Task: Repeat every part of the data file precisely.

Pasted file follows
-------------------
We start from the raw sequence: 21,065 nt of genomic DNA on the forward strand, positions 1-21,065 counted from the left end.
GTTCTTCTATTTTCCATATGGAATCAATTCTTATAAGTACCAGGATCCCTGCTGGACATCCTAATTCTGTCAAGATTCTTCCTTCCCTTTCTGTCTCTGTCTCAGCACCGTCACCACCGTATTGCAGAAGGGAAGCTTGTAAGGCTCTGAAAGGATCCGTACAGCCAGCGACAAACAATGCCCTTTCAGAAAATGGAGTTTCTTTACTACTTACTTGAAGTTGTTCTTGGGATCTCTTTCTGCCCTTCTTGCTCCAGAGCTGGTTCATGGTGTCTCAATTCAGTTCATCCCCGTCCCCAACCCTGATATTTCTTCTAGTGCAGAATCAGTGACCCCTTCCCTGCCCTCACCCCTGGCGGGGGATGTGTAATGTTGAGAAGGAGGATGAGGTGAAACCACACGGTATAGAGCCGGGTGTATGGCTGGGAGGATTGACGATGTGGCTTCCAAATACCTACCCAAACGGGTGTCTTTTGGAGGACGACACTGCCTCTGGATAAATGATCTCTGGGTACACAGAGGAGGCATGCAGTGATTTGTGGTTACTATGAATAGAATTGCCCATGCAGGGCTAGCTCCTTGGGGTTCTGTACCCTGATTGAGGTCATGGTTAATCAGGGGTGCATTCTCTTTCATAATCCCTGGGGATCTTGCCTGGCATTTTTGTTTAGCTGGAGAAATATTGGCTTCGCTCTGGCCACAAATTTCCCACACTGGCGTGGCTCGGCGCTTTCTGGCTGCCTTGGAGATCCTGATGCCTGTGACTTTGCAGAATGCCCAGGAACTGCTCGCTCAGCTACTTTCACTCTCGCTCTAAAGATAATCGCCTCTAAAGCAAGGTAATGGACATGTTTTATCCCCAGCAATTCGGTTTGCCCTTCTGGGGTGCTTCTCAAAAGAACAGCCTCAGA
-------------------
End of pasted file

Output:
We start from the raw sequence: 21,065 nt of genomic DNA on the forward strand, positions 1-21,065 counted from the left end.
GTTCTTCTATTTTCCATATGGAATCAATTCTTATAAGTACCAGGATCCCTGCTGGACATCCTAATTCTGTCAAGATTCTTCCTTCCCTTTCTGTCTCTGTCTCAGCACCGTCACCACCGTATTGCAGAAGGGAAGCTTGTAAGGCTCTGAAAGGATCCGTACAGCCAGCGACAAACAATGCCCTTTCAGAAAATGGAGTTTCTTTACTACTTACTTGAAGTTGTTCTTGGGATCTCTTTCTGCCCTTCTTGCTCCAGAGCTGGTTCATGGTGTCTCAATTCAGTTCATCCCCGTCCCCAACCCTGATATTTCTTCTAGTGCAGAATCAGTGACCCCTTCCCTGCCCTCACCCCTGGCGGGGGATGTGTAATGTTGAGAAGGAGGATGAGGTGAAACCACACGGTATAGAGCCGGGTGTATGGCTGGGAGGATTGACGATGTGGCTTCCAAATACCTACCCAAACGGGTGTCTTTTGGAGGACGACACTGCCTCTGGATAAATGATCTCTGGGTACACAGAGGAGGCATGCAGTGATTTGTGGTTACTATGAATAGAATTGCCCATGCAGGGCTAGCTCCTTGGGGTTCTGTACCCTGATTGAGGTCATGGTTAATCAGGGGTGCATTCTCTTTCATAATCCCTGGGGATCTTGCCTGGCATTTTTGTTTAGCTGGAGAAATATTGGCTTCGCTCTGGCCACAAATTTCCCACACTGGCGTGGCTCGGCGCTTTCTGGCTGCCTTGGAGATCCTGATGCCTGTGACTTTGCAGAATGCCCAGGAACTGCTCGCTCAGCTACTTTCACTCTCGCTCTAAAGATAATCGCCTCTAAAGCAAGGTAATGGACATGTTTTATCCCCAGCAATTCGGTTTGCCCTTCTGGGGTGCTTCTCAAAAGAACAGCCTCAGA